Reuters reported that while coal prices rebounded from multi-year lows this week, the longer-term outlook remains weak. That’s largely because demand for the fuel is being tamped down by cheap oil and lower consumption in major markets.
As quoted in the market news:
In January, physical thermal coal prices fell below levels last seen during the 2008/9 global financial crisis, hit by a combination of factors, including tumbling oil prices and excess supply as a result of slowing economic growth and the rising use of alternative fuels for power generation.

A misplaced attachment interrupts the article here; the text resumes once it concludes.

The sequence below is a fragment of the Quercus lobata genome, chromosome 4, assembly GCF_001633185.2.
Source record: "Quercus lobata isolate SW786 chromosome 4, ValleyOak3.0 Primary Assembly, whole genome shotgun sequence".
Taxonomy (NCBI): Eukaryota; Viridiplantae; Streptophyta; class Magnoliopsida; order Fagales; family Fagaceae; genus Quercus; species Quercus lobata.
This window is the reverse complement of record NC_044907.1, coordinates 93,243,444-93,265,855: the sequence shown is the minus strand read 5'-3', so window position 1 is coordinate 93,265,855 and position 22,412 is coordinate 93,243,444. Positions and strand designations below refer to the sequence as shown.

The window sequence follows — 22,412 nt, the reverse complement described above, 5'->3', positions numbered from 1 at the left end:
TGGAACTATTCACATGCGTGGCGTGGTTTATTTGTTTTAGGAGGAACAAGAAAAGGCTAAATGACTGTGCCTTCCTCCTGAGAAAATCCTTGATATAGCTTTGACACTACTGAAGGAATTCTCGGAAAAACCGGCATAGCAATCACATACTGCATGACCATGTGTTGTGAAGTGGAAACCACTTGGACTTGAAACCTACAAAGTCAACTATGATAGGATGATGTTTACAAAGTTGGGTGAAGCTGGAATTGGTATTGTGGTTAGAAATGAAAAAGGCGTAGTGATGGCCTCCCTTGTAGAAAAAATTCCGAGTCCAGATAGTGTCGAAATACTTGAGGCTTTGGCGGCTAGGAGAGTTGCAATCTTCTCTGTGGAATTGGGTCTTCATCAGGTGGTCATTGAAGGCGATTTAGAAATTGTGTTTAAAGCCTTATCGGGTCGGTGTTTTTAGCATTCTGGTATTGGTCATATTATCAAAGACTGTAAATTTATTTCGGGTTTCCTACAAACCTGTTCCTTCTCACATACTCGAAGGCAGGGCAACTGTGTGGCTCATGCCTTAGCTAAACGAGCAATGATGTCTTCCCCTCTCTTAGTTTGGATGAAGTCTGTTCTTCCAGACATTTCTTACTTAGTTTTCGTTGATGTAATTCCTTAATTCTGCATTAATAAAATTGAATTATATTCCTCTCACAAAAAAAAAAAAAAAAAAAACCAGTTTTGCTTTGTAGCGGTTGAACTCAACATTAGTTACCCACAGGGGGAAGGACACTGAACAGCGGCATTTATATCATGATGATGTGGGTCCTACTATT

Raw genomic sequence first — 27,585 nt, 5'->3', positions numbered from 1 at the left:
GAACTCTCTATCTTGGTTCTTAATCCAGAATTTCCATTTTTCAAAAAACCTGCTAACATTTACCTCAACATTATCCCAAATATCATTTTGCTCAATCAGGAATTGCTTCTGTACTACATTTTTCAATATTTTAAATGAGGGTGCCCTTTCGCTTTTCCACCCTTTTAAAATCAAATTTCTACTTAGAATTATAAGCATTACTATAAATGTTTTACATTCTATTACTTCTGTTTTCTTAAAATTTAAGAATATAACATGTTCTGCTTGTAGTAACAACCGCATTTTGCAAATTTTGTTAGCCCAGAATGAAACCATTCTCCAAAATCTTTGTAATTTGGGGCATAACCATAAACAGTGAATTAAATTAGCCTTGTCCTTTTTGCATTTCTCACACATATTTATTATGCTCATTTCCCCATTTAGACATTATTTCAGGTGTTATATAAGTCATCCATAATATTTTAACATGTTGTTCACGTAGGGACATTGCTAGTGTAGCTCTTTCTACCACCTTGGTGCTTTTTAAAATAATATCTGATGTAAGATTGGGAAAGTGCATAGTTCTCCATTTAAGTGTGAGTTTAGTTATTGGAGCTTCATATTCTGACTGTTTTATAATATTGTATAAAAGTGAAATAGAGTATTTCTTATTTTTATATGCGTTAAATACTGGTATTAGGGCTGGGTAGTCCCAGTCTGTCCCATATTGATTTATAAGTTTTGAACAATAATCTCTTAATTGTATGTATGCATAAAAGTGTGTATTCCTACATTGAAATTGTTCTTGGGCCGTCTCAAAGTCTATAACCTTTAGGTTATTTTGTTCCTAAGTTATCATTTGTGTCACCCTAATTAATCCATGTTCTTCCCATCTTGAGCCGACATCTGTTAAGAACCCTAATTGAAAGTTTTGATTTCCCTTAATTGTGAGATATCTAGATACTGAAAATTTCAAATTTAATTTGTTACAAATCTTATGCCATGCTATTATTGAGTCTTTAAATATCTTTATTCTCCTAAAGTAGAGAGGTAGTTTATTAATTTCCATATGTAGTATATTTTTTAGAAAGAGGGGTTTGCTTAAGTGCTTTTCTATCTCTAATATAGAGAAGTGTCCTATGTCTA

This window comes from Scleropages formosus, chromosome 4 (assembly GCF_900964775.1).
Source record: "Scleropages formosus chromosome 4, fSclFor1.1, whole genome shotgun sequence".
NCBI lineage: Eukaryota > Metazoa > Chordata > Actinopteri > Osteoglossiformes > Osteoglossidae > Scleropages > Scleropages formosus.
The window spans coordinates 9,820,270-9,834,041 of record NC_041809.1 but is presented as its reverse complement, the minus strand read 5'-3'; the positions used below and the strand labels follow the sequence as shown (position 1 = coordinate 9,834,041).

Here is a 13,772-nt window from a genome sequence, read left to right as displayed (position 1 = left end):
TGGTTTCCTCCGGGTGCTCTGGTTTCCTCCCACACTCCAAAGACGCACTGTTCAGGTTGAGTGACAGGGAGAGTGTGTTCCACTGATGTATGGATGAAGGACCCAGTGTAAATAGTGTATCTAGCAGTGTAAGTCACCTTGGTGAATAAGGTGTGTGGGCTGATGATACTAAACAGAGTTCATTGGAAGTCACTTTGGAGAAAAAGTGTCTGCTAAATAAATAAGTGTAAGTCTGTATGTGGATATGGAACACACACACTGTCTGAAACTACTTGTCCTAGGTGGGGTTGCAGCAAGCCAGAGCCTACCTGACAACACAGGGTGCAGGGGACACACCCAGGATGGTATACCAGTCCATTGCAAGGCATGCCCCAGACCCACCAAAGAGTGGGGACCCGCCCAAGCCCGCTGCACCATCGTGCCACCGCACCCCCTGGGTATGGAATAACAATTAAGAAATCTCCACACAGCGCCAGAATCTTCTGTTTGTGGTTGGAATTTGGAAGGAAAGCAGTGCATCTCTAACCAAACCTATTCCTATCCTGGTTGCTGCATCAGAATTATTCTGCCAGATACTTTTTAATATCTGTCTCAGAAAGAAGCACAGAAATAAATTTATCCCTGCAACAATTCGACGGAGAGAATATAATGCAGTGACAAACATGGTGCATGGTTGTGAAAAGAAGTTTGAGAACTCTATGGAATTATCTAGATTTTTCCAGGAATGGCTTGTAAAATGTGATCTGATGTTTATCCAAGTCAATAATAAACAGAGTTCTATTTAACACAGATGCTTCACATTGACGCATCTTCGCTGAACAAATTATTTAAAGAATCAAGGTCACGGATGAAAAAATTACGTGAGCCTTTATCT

However, a recent cold snap in Europe, northern Asia and North America has led to a spike coal demand and prices.
“There was a sudden cold snap pretty much everywhere, so a lot of utilities burned more coal than expected, and they are now ordering to restock in case there’s another spell of cold,” a coal trader said.
Coal cargoes for shipment from Australia’s Newcastle terminal last settled at $52.45/t, up almost 8% from January’s low of $48.60/t.
Prices for cargoes from South Africa’s Richards Bay jumped more than 13% during the time to $56.55/t.
European benchmarks remained the weakest, with cargoes for delivery into Amsterdam, Rotterdam or Antwerp (ARA) last closing at $45/t, near multi-year lows hit at the end of January.
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